Though it took eight years to follow Toyota's lead, Chrysler finally has unveiled its first gas/electrics, the 2009 Chrysler Aspen and Dodge Durango SUVs developed in cooperation with General Motors, which offers the same hybrid system in the Chevy Tahoe and GMC Yukon.
Aspen is about the same size as a Tahoe. Styling touches include chrome—on the grille, body-side moldings, door handles, mirrors, roof rack and 18-inch wheels.
Hybrid badges on fenders and tailgate tell of the conservationist at the wheel. Some might wish the badges were a bit larger to make fellow conservationists more likely to flash thumbs up when passing, rather than another finger frequently offered an SUV.
With its 5.7-liter, 385-horsepower Hemi V-8, Aspen has muscle enough to haul up to eight people and their stuff. It also it also can shut off 4 cylinders at cruising or all 8 at idle to conserve fuel.
If Aspen sounds familiar, it's because the replacement for the Dodge Dart went by that name in 1976. It was replaced in 1981 by the Aries, one of the infamous K cars created by then Chrysler Chairman Lee Iacocca in the infancy of platform sharing.
The SUV starts and stays in battery mode to about 25 m.p.h. in warm weather, the reason for the 19 m.p.g. in the city. The batteries not only conserve gas, they also eliminate internal-combustion engine racket.
To fully appreciate the hybrid's charms, however, means focusing on the schematic in the dash that tells when in battery or gas mode or both, as well as mileage at the moment. The schematic shuts off half the engine shading when the Hemi is doing its 4-cylinder thing.
While Chrysler partnered with GM on a dual-mode hybrid, it developed its own schematic, which isn't as clear or as large as GM's.
A more user friendly display would let folks know how much gas is being saved by what mode without having to decipher arrows. Maybe something simple like a battery symbol that turns green or an engine symbol that turns red whenever in use?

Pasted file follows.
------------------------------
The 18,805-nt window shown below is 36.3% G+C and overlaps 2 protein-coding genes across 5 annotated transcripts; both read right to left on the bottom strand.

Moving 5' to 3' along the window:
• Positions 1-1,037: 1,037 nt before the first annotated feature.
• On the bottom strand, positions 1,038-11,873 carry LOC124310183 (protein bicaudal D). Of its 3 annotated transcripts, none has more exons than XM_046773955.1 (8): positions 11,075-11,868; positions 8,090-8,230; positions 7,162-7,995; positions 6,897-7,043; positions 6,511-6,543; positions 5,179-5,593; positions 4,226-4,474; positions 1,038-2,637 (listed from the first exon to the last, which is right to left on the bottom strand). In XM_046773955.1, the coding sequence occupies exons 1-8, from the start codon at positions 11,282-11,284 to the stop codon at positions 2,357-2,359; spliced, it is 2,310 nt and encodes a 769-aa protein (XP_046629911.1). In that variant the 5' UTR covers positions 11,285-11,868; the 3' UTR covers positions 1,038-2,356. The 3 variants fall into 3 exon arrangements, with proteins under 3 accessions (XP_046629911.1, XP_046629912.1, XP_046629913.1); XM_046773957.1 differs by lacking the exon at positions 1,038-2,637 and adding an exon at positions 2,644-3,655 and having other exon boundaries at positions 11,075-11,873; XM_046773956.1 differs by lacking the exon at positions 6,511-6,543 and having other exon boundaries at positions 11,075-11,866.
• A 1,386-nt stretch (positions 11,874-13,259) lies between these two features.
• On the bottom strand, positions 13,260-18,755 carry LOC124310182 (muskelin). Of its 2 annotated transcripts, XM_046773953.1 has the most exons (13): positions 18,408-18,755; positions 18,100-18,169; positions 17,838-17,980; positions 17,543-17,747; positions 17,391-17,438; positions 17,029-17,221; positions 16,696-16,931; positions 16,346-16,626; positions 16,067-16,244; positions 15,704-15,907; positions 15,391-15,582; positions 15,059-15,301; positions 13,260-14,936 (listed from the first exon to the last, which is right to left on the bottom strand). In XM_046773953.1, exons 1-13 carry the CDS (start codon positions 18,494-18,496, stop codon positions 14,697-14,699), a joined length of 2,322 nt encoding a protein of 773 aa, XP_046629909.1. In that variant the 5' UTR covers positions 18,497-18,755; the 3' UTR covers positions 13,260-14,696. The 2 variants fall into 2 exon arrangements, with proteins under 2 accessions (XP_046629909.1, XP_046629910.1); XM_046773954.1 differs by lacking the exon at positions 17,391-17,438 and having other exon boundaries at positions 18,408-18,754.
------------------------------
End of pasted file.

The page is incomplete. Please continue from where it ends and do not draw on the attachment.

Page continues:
But you don't need a degree in schematics to realize that the slower you move, the more likely the batteries are working. Or that going up hills takes more energy than going down.
It's fascinating to watch the instant mileage reading shoot from 13 m.p.g. to 25 m.p.g. when you're running on 4 cylinders. We even got it up to 35 m.p.g. holding at 50 m.p.h. in 4-cylinder mode—in a full-size SUV with three rows of seats for eight people.
Ride was sufficiently soft to prevent bouncing around the cabin. While the 4x4 body stands high enough to handle heavy snow, it isn't so high as to create excessive lean and roll in corners. Handling was good though the hybrid adds about 600 pounds, weight you feel in the wheel.
Nice touches include a power tailgate, very wide opening side doors for easy entry/exit and ample space in the front center console to hold cups and coins and inside the armrest to hold a small purse and CDs. There's also power outlets in the dash and center armrest, and fold-flat second row seats that flip forward to open an aisle to the third row, though the latches that secure the seats to the floor get in the way.
Other nice touches include power pedals; fashionable wood-grain cabin trim; and a 115-volt, 150-watt power outlet behind the center console for second-row occupants to plug in a computer or TV, which would be enjoyed more if second row leg room was increased a bit.
The cargo hold behind Row 3 is rather small. With lots of luggage or gear, you have to fold one or both of the third-row seat backs flat, which really hurts space for passengers back there. Seat backs raise or lower quickly using pull straps.
The 4x4 Aspen hybrid starts at $44,770, about $3,600 more than the gas version. About every amenity Chrysler offers is standard, including power, heated, leather seats; climate control; power mirrors/windows/locks; navigation system; MyGIG entertainment system; electronic stability control; trailer sway control; anti-lock brakes; back-up camera; and side-curtain air bags with rollover sensors.
What more could Aspen need?
A few hybrid car companions. But with the flux in the auto industry, there's no talk of when, or even if, that will happen.
Read Jim Mateja Sunday in Transportation. Contact him at firstname.lastname@example.org.